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Belle Harbor

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What you'll pay: $825,000
What you'll get: A three-bedroom, one-bath 1,500-square-foot home
Distance to midtown: A 90-minute trip, by car or the A train. Ferry service cuts time to 40 minutes.

In Manhattan's real-estate parlance, "water view" can describe the most meager slice of the East River visible only from a bathroom window. Not so in Belle Harbor. In this stretch of the narrow Rockaway peninsula that constitutes southernmost Queens, you're never more than a few blocks from the ocean. The tight-knit middle-class enclave is home to teachers, firefighters and police officers, many of whom were raised in the area. "I live around the corner from my parents, and down the street from a woman both my husband and I grew up with," says Maud Smith, mom of Kiernan, 6, Charlie, 3, and a third child due in August.

Of course, newcomers are welcome, too. Nancy Melchiorri, mother of twins Mia and Cara, 8, and Nina, 5, moved to Belle Harbor from Sheepshead Bay five years ago and loves the sense of community. "It's the best place to raise a family—there are kids everywhere. You've got the beach, nature, plus tons of activities like soccer and gymnastics." Among the many options for athletics, Aviator Sports and Recreation (Hangar 5, Floyd Bennett Field, Flatbush Ave at Belt Pkwy, Marine Park, Brooklyn; 718-758-9800), a five-minute ride by car (you'll need one to get around out here) from Belle Harbor, is popular for its ice-skating lessons and soccer teams.

For little ones, the play center Kids 'N Shape (162-26 Cross Bay Blvd between 162nd and 163rd Aves, Howard Beach, Queens; 718-848-2052) is a ten-minute car ride away. The space runs toddler groups and birthday parties as well as after-school classes for children up to age 11. Smith currently takes Charlie to toddler time at the Seaside Branch of the Queens Public Library (116-15 Rockaway Beach Blvd at Beach 116th St, 718-634-1876).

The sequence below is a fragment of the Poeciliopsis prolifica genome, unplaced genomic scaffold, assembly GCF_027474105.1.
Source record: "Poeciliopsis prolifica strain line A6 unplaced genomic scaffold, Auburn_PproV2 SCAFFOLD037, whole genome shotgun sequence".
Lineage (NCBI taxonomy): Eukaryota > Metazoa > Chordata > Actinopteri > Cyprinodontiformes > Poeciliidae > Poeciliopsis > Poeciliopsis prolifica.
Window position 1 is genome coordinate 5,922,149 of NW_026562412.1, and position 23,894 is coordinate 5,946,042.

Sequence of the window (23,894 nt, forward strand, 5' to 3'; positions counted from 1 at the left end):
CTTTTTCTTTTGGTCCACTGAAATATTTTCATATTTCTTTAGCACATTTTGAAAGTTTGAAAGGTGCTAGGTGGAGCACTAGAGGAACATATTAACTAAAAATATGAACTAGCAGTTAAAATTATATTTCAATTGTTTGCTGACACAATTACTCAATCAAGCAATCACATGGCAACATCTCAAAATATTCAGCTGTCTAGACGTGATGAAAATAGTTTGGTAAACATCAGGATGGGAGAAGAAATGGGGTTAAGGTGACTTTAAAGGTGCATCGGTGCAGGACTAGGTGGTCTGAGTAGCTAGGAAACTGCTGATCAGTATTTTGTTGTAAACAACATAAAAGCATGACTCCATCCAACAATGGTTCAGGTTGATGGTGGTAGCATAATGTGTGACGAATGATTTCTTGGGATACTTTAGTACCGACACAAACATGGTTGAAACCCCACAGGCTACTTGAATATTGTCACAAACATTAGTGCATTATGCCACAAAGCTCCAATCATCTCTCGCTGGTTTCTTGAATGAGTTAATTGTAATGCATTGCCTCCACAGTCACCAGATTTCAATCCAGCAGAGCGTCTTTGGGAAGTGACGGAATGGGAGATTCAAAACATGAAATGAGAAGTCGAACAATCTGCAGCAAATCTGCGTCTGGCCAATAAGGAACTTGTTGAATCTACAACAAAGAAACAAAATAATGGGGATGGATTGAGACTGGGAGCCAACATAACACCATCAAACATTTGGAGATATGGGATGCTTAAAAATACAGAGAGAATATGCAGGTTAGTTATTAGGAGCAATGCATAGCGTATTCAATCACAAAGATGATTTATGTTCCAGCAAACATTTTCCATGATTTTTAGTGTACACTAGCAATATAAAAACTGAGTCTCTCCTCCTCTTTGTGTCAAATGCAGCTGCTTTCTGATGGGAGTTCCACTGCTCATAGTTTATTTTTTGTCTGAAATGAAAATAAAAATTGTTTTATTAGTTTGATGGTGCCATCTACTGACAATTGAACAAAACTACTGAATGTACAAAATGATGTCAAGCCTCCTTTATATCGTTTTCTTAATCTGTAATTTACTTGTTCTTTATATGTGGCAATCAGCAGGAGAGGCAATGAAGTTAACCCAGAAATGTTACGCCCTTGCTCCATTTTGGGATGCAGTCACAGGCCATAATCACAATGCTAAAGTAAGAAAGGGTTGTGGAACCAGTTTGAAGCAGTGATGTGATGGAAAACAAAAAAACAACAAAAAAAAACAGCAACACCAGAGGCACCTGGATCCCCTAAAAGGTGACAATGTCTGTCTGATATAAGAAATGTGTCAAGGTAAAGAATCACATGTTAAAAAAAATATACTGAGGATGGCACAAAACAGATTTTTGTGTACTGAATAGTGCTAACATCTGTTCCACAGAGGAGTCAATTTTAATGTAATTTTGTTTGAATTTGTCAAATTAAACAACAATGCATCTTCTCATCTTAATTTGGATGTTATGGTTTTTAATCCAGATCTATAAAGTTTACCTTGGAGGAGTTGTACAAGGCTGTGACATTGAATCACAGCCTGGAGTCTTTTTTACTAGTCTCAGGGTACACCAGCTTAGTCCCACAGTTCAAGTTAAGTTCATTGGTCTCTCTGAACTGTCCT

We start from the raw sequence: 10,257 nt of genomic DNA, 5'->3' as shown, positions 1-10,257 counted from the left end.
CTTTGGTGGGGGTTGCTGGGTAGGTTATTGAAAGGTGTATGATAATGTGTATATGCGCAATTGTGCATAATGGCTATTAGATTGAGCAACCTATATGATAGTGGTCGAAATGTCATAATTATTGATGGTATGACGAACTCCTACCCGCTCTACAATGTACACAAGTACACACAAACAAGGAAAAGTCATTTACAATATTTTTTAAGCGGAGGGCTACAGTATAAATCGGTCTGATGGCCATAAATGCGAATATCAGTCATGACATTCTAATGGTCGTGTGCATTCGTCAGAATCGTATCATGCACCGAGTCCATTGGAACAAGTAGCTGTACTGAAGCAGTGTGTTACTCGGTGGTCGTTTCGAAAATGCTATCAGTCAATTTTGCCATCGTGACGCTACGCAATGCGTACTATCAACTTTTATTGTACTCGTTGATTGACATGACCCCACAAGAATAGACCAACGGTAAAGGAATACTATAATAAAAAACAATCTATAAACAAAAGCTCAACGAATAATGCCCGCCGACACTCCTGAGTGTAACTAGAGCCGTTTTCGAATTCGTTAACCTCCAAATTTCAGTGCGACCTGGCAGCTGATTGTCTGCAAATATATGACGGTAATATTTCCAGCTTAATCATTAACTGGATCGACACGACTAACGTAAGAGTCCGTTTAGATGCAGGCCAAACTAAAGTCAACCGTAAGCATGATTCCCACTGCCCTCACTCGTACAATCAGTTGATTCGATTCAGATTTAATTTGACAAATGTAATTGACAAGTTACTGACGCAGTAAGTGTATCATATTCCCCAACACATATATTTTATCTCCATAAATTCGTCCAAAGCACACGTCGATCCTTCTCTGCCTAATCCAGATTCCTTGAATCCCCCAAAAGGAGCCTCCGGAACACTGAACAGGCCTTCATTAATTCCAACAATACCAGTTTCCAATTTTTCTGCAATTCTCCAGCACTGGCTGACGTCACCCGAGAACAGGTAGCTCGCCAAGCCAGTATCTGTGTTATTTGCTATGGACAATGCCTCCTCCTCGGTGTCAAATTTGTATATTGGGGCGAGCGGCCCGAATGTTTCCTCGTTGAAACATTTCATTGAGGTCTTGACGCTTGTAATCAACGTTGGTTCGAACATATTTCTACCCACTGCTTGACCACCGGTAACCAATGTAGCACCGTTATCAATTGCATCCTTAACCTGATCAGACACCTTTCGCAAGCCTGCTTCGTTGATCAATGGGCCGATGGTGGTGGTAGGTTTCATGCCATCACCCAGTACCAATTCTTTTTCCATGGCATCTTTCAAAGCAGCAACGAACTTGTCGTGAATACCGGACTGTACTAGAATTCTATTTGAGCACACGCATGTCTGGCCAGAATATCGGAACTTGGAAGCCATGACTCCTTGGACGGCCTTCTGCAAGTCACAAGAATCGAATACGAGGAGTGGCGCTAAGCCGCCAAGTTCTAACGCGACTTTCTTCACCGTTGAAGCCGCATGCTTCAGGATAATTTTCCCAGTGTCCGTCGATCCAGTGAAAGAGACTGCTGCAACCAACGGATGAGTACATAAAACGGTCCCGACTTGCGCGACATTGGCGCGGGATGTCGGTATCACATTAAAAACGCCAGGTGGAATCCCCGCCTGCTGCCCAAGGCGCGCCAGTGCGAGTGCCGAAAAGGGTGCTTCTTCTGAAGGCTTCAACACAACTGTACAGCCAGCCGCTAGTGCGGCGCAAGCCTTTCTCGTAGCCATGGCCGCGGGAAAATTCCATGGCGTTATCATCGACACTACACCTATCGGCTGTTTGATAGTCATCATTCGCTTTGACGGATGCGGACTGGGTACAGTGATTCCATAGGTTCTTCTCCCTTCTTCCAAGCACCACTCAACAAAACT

Beach 129th Street between Cronston and Newport Avenues is home to shopping services and a few casual eateries; locals go for the Italian treats at Ciro's Pastry Shop (415 Beach 129th St at Newport Ave, 718-634-7332) and the pizza at Plum Tomatoes (420 Beach 129th St at Newport Ave, 718-474-1775). The Belle Harbor Steakhouse (268 Beach 116th St at Rockaway Beach Blvd, 718-318-5100) will gladly pull up a high chair for your little one. In addition to the small grocery store on Beach 129th Street, there's a Waldbaums supermarket (112-15 Beach Channel Dr between Rockaway Pkwy and Beach 116th St, 718-474-6366) just a few blocks away.

Most of Belle Harbor's homes are one-family Victorians, many with original details such as fireplaces or French doors, starting around $825,000, according to Tighe Leavel, a broker with West End Realty in the Rockaways. You can score a 1,000-square-foot co-op with unobstructed views of the city skyline, one block from the beach, starting in the low $400,000s.

Insideschools.org gives the neighborhood's grammar school, P.S. 114 (134-01 Cronston Ave at Beach 134th St), its highest rating, thanks to intensive parent involvement and high test scores. One downside to living within easy access to the beach is the long haul to Manhattan —a whopping 90 minutes by car or the A train. Ferry service from nearby Riis Landing cuts travel time to 40 minutes. But even now, for true beach aficionados, the commute is worth it. "We have people from Manhattan, Brooklyn and Long Island moving here," says Leavel. "It's the last undeveloped beach community—we still have land on the ocean."

Bottom line: If you want to live near the shore, check out this seaside town with a strong elementary school.

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